Ukraine’s Energy Sector Under Stress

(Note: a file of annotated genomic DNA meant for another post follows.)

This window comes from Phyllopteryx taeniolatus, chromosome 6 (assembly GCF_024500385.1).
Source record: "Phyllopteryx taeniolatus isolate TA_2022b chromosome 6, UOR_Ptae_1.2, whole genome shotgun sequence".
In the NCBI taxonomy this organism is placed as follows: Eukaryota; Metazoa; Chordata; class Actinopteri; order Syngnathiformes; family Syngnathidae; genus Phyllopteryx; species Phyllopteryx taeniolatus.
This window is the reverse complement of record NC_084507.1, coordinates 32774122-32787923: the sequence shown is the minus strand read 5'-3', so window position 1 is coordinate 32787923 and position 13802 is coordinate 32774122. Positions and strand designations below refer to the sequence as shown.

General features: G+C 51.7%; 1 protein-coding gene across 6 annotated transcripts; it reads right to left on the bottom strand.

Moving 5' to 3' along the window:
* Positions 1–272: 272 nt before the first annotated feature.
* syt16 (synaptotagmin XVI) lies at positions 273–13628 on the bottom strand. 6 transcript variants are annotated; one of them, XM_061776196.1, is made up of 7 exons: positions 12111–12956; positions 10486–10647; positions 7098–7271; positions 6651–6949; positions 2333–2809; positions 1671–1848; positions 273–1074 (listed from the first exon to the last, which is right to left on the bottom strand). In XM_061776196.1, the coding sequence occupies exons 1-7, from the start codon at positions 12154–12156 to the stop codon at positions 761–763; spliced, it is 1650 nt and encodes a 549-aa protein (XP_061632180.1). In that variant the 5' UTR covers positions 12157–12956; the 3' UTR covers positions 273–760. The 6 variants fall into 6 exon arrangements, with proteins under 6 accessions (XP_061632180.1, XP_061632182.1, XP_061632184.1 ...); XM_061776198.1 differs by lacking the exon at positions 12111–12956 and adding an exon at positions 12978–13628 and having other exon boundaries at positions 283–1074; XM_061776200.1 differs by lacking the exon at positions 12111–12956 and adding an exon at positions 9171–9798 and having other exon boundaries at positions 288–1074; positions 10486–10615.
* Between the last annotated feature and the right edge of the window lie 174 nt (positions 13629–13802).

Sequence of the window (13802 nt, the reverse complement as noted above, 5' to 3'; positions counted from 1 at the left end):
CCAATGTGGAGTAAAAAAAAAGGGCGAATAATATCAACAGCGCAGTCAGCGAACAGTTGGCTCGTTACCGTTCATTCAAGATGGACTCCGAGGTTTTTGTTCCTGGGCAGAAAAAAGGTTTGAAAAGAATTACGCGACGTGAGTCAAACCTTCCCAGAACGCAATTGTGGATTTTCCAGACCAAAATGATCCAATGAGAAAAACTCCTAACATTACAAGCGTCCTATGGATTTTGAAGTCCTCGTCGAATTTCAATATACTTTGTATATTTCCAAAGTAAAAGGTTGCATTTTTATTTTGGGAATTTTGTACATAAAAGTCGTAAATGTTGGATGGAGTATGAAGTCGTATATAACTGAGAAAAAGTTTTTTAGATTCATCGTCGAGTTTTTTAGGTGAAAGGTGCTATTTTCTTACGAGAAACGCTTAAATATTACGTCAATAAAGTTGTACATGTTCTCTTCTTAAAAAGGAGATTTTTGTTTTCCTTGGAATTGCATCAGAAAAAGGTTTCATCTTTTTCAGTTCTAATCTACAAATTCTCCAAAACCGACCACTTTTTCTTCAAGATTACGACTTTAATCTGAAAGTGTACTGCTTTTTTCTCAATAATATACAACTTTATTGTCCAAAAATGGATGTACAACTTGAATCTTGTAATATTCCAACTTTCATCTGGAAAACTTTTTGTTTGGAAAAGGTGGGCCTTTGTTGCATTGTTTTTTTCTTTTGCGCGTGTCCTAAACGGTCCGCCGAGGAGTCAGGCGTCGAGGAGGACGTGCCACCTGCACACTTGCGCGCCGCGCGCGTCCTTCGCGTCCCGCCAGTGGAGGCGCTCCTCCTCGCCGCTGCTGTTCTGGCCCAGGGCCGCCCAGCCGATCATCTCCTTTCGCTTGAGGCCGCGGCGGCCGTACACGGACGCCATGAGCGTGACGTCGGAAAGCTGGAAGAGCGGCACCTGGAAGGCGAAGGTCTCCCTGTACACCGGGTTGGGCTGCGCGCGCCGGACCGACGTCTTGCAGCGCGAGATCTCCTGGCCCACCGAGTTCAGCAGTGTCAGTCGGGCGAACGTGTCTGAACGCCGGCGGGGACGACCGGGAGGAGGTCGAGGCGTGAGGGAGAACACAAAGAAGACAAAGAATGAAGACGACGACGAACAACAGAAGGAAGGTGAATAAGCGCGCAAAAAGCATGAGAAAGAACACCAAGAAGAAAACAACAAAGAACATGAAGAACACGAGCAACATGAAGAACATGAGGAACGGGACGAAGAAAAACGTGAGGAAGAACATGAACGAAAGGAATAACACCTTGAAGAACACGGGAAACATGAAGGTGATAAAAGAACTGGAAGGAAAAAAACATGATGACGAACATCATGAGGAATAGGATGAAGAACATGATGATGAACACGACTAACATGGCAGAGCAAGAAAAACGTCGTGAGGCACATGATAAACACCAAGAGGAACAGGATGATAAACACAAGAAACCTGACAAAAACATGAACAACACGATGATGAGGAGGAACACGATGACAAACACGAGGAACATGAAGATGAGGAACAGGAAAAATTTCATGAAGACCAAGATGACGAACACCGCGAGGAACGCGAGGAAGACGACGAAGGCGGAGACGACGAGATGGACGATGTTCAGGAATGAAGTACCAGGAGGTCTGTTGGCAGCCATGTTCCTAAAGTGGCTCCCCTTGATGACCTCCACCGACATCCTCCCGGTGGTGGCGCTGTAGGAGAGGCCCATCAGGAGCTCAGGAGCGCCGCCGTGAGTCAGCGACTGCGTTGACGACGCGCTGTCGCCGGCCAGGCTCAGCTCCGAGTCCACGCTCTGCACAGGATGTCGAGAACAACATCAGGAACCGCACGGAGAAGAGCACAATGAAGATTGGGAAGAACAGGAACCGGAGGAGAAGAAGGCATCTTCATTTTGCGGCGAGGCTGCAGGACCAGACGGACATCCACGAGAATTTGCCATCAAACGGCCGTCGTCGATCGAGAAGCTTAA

Kiev’s declarations of energy cooperation with the US to reduce its reliance on Russia’s hydrocarbons, as well as threats to halt remaining gas transit via Ukraine, are mostly made for the sake of PR, according to the pundits.Mitrakhovich does not rule out that Ukraine’s energy infrastructure could come in Russia’s crosshairs if the Kiev regime uses long-range NATO-grade missiles to hit oil and gas facilities inside Russia.”The Ukrainian energy sector is already under stress,” Mitrakhovich said. “Probably, this stress can be increased by additional military strikes. I think this could happen, especially if Ukraine starts using Western missiles to destroy some oil refineries on Russian territory and so on. I think then we can just turn off the lights in Ukraine.”Meanwhile, on June 14, Russian President Putin outlined another peace proposal to Ukraine, stressing that Moscow is ready to negotiate if the Kiev regime starts withdrawing its military from Russia’s new territories, including the Donbass, Kherson and Zaporozhye regions within their administrative borders, as well as renounces its intent to join NATO.”Today, we make another specific, real peace proposal. If Kiev and the Western capitals refuse it, as they have previously, then ultimately, it is their matter. They will have political and moral responsibility for the continuation of bloodshed,” Putin underscored.EconomyUS Benefits From Energy Price Hikes, Unlike Europe – IMF Chief18 April, 14:26 GMT